As you get ready to buy your first home, it’s easy to become overwhelmed by the mortgage loan options for homebuyers. The type of home mortgage you get will have a big effect on how much you pay now and over the lifetime of the loan. The following mortgage loan options are a simple overview of what you may want to discuss with a mortgage broker and can help guide your home-buying decision.
Fixed Rate Mortgage
Fixed rate mortgages are the most common type of home mortgages. The interest rate stays the same throughout the lifetime of the loan, and people are typically able to choose between a 15- and 30-year loan term. This is typically a good choice for people who plan to stay in their homes a long time and who prefer knowing exactly how much they’ll pay from month to month.
Adjustable Rate Mortgage
Adjustable rate mortgages typically start out with a lower rate than fixed rate mortgages, but the rate changes after a few years. Sometimes, the rate increases dramatically, and the homeowner struggles to make the new monthly payment. These are a good option for someone expecting to move or refinance after a few years. If you’re choosing an adjustable rate mortgage, be sure to read the fine print and have a discussion with a qualified mortgage loan professional. Know when the rate could change and crunch some numbers to get an idea of how much more you could be paying.
Conventional Mortgage — 20% Down
The term “conventional mortgage” refers to any type of mortgage that goes through a bank and is not backed by the government. When you’re able to put 20% down, you’re in a good position to get this type of mortgage. It could be either a fixed or adjustable rate mortgage, so discuss the details with your mortgage broker.
Conventional Mortgage — 5% Down
Conventional mortgages are still available to people who don’t have the full 20% down payment. You’ll need at least 5% to qualify, but can put down any amount between the 5 and 20%. When you have less than 20%, though, you must pay a private mortgage insurance fee (also known as PMI). This is a small monthly fee that helps the lender recover money should you default on the loan. Once you’ve paid enough of the principal balance to reach 20% equity (home value appreciation can also add to your equity spread), you will no longer have to pay this fee. Remember to discuss the specifics with your mortgage broker.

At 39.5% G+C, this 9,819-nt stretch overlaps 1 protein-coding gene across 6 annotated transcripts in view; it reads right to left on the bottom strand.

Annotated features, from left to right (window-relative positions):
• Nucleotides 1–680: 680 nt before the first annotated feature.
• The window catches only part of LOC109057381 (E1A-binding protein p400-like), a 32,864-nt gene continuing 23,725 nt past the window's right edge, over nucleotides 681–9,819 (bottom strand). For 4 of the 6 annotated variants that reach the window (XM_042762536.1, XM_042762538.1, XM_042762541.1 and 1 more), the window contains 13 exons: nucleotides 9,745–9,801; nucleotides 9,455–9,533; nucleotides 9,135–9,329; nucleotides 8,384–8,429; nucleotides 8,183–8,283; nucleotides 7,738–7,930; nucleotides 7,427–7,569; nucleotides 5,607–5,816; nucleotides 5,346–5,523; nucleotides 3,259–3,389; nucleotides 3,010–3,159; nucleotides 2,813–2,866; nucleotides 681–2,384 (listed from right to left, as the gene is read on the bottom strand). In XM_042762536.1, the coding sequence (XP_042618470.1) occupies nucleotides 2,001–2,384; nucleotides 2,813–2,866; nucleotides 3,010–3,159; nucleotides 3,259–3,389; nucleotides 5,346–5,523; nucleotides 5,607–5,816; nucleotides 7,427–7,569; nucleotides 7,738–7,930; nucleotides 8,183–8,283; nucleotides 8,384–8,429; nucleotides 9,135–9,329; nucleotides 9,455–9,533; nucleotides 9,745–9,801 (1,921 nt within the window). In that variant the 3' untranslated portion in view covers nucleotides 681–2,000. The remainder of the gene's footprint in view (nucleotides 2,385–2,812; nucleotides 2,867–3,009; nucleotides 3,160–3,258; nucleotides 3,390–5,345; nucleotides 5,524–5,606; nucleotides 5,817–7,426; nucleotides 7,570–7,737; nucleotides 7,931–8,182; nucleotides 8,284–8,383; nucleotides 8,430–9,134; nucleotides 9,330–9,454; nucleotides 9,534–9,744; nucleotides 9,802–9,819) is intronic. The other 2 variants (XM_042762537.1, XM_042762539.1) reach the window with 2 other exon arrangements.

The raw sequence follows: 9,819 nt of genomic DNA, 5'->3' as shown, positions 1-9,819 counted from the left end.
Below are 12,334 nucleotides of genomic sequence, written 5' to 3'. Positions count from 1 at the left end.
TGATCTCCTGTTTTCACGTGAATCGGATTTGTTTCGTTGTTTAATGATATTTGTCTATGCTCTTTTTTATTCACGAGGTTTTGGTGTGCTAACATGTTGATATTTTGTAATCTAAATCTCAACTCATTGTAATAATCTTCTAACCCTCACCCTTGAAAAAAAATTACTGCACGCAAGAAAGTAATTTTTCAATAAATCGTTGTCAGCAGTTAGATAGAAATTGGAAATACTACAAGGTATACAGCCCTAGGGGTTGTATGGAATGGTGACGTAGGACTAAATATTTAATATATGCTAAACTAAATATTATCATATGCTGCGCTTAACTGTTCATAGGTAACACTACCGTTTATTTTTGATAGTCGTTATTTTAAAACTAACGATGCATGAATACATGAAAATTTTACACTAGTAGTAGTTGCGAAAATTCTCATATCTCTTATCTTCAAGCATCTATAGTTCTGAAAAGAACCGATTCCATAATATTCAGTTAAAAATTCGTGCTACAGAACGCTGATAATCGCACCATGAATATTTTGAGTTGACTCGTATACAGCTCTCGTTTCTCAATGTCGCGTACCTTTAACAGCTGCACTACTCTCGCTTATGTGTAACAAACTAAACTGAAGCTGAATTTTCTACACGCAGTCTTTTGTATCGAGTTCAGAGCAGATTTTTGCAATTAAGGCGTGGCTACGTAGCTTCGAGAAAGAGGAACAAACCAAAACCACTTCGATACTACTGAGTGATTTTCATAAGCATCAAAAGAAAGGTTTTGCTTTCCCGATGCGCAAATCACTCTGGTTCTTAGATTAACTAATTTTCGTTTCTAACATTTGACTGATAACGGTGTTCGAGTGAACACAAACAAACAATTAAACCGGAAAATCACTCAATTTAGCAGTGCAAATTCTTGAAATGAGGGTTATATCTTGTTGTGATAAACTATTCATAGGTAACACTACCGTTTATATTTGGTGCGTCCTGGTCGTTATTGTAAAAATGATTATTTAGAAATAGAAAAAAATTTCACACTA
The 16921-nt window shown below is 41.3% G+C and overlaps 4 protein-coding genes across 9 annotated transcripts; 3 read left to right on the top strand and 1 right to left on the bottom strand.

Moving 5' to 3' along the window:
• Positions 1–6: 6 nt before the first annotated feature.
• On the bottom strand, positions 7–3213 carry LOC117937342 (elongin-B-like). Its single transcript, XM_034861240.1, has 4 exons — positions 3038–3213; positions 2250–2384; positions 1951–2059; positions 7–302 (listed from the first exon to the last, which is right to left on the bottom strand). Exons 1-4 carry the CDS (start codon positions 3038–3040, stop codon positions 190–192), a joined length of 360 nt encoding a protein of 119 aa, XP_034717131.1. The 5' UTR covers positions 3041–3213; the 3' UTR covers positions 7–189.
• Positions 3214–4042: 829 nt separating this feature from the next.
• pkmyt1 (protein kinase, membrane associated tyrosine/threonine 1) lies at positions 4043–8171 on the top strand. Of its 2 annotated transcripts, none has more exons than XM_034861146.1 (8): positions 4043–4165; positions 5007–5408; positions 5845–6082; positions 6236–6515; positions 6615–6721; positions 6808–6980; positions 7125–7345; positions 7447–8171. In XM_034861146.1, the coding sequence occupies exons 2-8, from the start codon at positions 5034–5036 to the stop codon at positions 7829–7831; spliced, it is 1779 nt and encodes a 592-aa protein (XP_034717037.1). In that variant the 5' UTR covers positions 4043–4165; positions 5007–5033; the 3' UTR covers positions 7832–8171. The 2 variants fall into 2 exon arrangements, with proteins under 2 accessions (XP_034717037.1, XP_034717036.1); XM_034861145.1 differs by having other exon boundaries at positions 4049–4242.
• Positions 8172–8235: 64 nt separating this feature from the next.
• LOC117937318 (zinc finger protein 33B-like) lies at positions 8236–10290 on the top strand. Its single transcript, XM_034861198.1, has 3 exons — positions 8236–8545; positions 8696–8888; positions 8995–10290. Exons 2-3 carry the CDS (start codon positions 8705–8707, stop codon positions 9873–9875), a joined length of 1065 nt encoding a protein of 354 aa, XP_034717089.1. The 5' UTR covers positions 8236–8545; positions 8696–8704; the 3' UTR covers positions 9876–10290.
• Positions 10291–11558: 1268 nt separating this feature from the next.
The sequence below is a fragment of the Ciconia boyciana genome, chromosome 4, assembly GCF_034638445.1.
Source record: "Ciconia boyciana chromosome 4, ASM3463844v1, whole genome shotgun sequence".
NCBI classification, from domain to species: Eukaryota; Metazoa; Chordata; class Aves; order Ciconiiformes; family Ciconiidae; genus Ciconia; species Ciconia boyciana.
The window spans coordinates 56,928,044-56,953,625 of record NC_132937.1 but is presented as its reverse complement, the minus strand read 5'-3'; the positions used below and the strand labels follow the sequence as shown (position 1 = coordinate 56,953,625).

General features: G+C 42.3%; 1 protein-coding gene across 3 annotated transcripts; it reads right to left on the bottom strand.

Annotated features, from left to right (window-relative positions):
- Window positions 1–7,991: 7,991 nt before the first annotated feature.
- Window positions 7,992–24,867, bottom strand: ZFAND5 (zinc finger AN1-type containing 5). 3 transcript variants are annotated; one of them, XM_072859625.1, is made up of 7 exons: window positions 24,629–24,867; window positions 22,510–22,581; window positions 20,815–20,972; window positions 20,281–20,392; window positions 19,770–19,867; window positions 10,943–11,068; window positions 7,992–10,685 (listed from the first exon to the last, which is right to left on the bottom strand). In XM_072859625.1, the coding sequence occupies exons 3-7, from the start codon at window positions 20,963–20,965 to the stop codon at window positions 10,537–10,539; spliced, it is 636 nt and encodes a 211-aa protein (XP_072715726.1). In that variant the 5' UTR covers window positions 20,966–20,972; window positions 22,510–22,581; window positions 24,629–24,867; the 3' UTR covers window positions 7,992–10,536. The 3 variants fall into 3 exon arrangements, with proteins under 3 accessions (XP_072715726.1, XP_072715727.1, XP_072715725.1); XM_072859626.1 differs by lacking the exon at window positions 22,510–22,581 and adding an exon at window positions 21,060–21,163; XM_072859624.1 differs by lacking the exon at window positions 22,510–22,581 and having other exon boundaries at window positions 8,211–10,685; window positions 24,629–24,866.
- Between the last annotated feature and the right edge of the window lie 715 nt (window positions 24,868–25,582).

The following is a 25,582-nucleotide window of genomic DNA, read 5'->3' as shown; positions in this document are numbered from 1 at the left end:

Conventional mortgages typically have a limit of $417,000, although the limits are higher in certain high-value markets and are subject to change. If you are looking to buy a home that’s more than this amount, you’ll need a jumbo mortgage. Since they deal with a lot more money, jumbo mortgages typically have stricter requirements for down payments and income.
The U.S. Department of Veteran’s Affairs offers VA home loans to service members, veterans, and surviving family members who qualify. This type of mortgage requires no down payment, and you won’t have to pay private mortgage insurance. Rates can sometimes be higher than conventional mortgages, so if you do have some money for a down payment, it’s smart to shop around. The loan may also be assumable, which, if interest rates were to rise might be a good thing for a creative seller. Talk to your mortgage broker about specifics.
FHA loans are backed by the Federal Housing Administration in an effort to encourage homeownership among those who have mediocre credit or who don’t have a large down payment. With an FHA loan, you’ll only need 3.5% for your down payment. You’ll still have to pay private mortgage insurance, and the catch with this type of loan is that you aren’t able to drop that payment once you reach 20% equity. These loans are a good way to get into a home if you are a moderate-income family, but you should compare the rates with other types of mortgages if you qualify. If this sounds interesting, talk to your mortgage broker about how this might fit your situation.
Reverse mortgages are only available to seniors who are 62 years of age or older. They offer a way to take advantage of equity in a home you already own because you don’t have to make monthly mortgage payments. Interest continues to accrue, but you don’t have to pay the balance until you sell the home — typically after death or when moving into senior housing. It can be risky in that it’s possible for the principal balance and interest to exceed the value of the home.
The best way to understand which type of home mortgage is right for you is to speak with a qualified mortgage broker or loan officer. I would be happy to refer you to a number of well qualified loan professionals who can speak to this topic in detail and address your specific situation. Also please reach out to me if you’re ready to start looking at homes, and I’ll put you on the right path.
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